Interview with Gretchen Emick | Katie Gaddini

I interviewed Gretchen Emick, who is the Women’s Protection and Empowerment Coordinator for the International Rescue Committee (IRC) in Yangon, Myanmar. She’s worked on international programmes related to gender-based violence for over six years, in refugee camps in Kenya, South Sudan, and northern Myanmar, before coming to Yangon over a year ago. Prior to this, she worked as a case manager social worker in the United States for two years. She holds a Master’s of Social Work degree from Boston College, specialising in clinical social work. Gretchen also teaches yoga and is currently receiving her 300-hour teacher training certification.

Katie Gaddini (KG): Tell me about your current role at the IRC.

Gretchen Emick (GE): In my role, my primary responsibility is to bring technical quality assurance and programme oversight to GBV programmes.  I also work with donors to raise money and provide training for others in humanitarian response. I help develop the vision of programmes and provide supervision to direct service providers. My work is based on gender-based violence (GBV) survivor-centred care, which sometimes entails ‘psychological first aid’, in the immediate aftermath of a disaster but always focuses on providing case management and psychosocial services for survivors in humanitarian settings.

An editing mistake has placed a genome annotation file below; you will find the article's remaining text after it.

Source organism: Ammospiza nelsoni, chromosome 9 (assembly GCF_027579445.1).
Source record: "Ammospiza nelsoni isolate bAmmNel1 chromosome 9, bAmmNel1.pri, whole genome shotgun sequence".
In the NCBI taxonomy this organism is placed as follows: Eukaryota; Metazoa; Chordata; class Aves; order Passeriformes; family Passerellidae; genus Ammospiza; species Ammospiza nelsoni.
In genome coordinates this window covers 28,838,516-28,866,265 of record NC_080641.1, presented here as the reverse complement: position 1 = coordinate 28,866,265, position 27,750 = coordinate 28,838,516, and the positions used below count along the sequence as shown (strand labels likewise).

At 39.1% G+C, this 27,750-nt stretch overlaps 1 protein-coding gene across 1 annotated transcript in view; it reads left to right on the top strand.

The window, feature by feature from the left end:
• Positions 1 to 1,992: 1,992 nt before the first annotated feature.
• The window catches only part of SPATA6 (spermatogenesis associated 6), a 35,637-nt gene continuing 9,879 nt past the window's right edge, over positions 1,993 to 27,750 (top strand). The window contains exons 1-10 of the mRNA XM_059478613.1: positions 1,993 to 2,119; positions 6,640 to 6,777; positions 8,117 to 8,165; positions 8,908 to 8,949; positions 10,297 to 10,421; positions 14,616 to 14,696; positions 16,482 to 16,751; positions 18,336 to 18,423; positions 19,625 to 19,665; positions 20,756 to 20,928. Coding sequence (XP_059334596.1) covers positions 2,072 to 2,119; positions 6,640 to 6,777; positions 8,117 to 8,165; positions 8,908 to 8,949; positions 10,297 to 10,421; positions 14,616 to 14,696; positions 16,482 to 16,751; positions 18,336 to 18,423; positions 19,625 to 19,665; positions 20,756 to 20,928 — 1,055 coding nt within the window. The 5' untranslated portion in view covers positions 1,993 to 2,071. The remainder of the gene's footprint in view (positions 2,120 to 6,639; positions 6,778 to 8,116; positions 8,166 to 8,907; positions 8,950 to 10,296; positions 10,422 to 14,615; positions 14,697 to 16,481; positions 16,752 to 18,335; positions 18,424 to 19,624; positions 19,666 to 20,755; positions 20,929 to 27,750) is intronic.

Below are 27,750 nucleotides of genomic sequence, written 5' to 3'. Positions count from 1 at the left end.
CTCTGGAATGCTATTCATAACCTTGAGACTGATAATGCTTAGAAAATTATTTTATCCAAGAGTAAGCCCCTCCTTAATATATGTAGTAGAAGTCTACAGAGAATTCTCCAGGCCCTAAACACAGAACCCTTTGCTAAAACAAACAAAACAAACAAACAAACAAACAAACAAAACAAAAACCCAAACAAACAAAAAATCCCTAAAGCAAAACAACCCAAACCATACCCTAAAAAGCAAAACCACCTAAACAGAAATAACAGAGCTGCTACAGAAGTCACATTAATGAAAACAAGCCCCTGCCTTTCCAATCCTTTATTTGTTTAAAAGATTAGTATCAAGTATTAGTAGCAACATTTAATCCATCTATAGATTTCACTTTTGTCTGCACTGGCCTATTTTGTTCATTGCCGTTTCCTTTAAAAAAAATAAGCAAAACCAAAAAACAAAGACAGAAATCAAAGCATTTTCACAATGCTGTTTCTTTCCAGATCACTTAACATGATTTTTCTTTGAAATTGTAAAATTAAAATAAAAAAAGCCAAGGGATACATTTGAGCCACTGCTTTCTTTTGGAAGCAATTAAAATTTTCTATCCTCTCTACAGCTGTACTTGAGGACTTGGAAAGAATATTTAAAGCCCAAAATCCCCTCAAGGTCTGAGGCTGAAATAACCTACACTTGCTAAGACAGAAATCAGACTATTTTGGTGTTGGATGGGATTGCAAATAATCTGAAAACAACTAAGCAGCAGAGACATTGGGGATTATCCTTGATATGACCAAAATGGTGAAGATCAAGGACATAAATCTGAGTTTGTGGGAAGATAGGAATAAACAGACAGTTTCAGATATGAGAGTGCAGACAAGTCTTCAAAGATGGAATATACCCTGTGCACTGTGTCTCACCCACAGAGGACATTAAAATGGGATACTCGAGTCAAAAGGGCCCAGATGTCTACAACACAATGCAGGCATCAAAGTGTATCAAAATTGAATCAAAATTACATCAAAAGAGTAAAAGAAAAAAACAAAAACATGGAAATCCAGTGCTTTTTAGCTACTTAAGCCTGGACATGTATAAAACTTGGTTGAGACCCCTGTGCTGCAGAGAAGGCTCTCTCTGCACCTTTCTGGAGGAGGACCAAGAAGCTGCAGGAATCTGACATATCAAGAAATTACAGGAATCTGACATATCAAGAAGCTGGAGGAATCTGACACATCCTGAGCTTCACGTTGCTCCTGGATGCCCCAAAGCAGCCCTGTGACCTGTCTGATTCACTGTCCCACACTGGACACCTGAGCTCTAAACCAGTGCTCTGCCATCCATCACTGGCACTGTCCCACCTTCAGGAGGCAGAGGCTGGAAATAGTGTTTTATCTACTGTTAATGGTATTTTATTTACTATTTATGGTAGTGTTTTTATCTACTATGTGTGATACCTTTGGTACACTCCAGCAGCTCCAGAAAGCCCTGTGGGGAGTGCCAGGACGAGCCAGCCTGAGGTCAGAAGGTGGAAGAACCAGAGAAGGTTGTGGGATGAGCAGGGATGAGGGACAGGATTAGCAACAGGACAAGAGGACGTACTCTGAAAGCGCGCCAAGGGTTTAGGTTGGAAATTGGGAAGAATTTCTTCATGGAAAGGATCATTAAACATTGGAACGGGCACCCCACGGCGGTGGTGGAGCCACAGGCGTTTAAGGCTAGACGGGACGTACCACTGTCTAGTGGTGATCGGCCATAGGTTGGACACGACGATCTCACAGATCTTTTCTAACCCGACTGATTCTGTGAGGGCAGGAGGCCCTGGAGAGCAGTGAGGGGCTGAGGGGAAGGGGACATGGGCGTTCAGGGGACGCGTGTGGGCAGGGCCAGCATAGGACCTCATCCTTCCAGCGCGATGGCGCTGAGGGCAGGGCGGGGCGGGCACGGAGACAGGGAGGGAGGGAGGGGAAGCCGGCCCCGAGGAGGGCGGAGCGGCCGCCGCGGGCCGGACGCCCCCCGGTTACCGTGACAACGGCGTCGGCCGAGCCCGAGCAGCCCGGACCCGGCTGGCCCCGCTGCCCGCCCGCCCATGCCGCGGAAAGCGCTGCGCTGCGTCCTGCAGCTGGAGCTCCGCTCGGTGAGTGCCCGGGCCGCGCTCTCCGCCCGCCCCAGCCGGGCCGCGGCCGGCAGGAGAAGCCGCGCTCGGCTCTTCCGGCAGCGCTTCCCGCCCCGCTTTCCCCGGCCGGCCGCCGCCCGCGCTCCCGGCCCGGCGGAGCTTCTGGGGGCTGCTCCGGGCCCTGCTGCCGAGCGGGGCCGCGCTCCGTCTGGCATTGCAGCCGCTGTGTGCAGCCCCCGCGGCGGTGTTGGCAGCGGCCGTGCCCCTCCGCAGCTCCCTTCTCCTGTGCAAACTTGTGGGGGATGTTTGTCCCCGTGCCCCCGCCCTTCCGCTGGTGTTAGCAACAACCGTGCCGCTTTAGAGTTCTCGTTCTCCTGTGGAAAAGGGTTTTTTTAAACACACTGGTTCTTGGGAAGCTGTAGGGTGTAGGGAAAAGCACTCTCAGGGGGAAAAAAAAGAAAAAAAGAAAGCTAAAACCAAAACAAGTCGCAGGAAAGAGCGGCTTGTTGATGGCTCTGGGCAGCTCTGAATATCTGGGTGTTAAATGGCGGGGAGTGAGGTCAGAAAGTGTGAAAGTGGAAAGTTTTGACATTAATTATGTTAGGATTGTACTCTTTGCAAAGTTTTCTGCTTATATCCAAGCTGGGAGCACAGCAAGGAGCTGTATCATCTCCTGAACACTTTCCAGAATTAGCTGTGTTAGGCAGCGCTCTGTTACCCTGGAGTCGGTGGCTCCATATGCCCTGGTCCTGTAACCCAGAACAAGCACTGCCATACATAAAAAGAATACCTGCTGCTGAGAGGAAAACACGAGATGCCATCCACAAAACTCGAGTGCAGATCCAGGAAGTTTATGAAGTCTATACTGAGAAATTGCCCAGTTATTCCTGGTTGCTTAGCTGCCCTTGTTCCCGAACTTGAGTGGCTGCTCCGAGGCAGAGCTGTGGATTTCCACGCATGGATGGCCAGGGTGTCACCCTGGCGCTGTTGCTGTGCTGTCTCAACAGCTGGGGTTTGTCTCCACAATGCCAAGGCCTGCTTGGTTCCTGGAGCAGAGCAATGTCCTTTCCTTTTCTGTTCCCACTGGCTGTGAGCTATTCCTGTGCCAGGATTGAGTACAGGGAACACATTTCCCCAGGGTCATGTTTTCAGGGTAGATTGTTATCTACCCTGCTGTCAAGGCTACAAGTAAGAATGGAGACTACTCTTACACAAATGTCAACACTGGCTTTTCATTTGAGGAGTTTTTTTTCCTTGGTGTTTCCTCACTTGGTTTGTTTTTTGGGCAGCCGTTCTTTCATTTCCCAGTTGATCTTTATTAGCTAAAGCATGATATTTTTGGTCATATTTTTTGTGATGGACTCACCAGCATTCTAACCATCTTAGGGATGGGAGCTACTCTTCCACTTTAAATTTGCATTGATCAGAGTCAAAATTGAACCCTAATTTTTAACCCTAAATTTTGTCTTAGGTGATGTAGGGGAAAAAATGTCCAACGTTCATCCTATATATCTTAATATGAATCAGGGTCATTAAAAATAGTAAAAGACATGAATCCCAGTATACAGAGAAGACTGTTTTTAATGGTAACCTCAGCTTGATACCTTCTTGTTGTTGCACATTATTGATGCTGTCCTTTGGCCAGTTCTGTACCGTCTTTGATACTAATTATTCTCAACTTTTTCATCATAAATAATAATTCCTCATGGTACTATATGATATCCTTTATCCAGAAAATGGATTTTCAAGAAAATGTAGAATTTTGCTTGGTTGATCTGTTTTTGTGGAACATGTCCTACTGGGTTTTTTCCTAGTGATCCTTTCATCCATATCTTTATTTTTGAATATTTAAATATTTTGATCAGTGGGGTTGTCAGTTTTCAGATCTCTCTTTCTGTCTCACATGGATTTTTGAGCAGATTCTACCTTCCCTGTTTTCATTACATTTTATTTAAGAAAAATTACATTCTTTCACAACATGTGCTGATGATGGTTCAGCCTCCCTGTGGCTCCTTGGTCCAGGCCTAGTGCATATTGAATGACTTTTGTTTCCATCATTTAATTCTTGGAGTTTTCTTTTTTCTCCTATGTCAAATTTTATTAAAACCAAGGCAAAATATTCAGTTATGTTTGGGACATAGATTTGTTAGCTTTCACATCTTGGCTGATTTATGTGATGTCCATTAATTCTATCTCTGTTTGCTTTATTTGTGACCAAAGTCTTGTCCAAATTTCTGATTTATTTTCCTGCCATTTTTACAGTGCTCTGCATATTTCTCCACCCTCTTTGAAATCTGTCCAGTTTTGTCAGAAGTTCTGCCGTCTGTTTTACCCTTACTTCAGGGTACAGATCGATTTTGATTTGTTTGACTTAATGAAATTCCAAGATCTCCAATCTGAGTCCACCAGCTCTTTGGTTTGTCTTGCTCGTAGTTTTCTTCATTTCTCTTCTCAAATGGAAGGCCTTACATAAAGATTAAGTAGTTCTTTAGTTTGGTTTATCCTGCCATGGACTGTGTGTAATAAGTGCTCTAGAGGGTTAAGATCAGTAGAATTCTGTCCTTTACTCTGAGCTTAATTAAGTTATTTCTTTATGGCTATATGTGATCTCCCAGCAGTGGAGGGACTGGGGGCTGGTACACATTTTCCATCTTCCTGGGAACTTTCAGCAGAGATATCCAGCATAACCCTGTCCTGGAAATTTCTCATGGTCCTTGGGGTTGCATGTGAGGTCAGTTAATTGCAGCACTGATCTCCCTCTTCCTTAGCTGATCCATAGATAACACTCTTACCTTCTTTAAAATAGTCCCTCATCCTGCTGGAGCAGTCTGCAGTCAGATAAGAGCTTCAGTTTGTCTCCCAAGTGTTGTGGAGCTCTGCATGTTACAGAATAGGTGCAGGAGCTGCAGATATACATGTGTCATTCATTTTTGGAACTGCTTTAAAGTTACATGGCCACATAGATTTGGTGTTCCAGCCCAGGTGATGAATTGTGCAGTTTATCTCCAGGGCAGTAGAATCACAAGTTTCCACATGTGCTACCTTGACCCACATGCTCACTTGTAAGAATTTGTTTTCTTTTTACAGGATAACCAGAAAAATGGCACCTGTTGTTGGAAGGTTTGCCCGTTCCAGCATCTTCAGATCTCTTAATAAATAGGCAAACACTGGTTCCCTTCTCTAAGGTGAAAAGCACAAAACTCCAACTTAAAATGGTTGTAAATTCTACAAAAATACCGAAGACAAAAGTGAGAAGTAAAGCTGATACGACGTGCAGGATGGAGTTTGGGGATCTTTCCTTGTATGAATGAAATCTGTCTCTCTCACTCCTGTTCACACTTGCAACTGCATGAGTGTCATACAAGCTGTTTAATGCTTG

I have also developed an emotional support group for women generally having trouble coping with stresses. The group has a psycho-educational focus on intimate partner violence, which is the most common form of GBV that we see here in our current responses. I have trained staff to run these groups with women, both survivors of GBV and non-survivors, in the women and girls’ wellness centres where we run services from.

KG: What barriers do you see to your work on ending GBV?

GE: Well here in Myanmar, a major barrier is the stigma. When a rape happens, everyone in the community is talking and guessing about what happened. So seeking help of any kind in the aftermath of a sexual assault can sometimes be seen as a public confirmation that a rape took place.

The situation is especially difficult when rape happens in IDP camps, as women often feel that they cannot go to the police. The perpetrator lives in the camp, so there are fears of retribution. We have had cases where perpetrators tried intimidating survivors, camp management committees and our staff. Some of these perpetrators have become threatening and violent and there is very little recourse when they live in the same camps and exert powerful control and fear over many in the camps.

KG: That sounds terrifying. I’m remembering how the gap between ‘best practices’ that you learn in social work training and the reality of the circumstances women live in is I struggled with when I worked on GBV prevention in South Africa. How do you manage this in your setting in Myanmar?